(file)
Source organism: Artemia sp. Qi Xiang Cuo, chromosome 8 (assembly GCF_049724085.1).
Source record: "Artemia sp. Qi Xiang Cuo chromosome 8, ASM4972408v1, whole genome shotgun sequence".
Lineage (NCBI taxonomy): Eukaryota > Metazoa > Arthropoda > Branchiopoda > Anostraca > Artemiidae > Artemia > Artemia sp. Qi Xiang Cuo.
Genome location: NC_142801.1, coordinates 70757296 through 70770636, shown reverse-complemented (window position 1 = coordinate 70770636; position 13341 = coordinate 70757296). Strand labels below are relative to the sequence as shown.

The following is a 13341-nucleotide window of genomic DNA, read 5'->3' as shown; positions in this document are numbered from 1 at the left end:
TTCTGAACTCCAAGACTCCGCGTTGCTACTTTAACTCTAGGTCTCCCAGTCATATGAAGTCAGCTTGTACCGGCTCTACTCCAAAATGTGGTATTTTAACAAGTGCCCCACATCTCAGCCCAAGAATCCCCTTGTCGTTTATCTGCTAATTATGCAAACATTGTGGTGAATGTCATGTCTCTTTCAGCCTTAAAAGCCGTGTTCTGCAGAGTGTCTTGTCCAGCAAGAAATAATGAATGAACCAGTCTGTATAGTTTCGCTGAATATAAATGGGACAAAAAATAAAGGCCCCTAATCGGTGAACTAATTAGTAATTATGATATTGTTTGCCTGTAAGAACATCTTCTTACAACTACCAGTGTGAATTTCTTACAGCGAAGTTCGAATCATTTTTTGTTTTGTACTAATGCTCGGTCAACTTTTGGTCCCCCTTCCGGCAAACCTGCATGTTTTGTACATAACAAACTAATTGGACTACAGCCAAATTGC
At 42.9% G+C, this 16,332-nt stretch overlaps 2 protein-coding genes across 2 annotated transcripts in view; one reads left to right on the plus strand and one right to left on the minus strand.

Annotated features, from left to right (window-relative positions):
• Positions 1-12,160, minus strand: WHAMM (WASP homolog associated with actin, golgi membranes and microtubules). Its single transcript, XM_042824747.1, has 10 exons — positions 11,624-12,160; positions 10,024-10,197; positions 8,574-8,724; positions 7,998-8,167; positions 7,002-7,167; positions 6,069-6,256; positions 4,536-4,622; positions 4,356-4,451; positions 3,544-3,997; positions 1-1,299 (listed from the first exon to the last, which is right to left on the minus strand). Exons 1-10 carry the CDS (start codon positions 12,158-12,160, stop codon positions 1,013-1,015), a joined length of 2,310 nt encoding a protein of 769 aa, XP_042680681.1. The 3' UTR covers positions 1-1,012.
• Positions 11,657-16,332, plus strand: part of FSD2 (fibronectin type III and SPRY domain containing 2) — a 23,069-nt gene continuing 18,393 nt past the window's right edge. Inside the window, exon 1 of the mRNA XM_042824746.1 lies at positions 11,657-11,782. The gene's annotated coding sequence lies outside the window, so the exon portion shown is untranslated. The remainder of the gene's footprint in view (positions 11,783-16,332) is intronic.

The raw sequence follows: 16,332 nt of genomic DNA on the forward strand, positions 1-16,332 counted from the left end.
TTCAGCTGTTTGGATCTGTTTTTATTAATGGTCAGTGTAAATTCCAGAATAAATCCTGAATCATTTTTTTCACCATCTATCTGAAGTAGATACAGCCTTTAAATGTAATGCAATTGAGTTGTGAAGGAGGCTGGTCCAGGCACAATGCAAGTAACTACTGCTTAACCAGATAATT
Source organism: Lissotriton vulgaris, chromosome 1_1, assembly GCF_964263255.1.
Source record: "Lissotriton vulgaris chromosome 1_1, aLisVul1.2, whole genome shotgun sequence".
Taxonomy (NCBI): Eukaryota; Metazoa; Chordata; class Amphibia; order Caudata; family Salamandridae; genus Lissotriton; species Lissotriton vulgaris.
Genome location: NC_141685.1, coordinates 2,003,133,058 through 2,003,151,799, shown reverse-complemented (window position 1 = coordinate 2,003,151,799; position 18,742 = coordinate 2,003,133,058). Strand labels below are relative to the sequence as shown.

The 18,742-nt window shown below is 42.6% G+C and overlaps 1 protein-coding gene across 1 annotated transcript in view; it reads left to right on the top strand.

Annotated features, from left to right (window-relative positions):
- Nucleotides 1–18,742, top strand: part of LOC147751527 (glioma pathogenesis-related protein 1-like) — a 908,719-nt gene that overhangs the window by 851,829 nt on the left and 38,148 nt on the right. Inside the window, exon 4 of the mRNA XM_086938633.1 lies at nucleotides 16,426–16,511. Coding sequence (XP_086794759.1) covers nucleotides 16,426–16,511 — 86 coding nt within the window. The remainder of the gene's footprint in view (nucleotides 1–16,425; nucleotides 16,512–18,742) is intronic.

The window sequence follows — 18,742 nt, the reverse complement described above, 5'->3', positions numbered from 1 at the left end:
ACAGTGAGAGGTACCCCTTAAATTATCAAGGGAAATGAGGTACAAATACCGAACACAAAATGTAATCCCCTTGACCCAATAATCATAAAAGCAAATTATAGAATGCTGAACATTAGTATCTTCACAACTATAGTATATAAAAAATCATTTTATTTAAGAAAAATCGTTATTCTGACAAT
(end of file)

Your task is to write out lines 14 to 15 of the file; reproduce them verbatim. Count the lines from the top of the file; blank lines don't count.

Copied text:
Source record: "Lissotriton vulgaris chromosome 1_1, aLisVul1.2, whole genome shotgun sequence".
Taxonomy (NCBI): Eukaryota; Metazoa; Chordata; class Amphibia; order Caudata; family Salamandridae; genus Lissotriton; species Lissotriton vulgaris.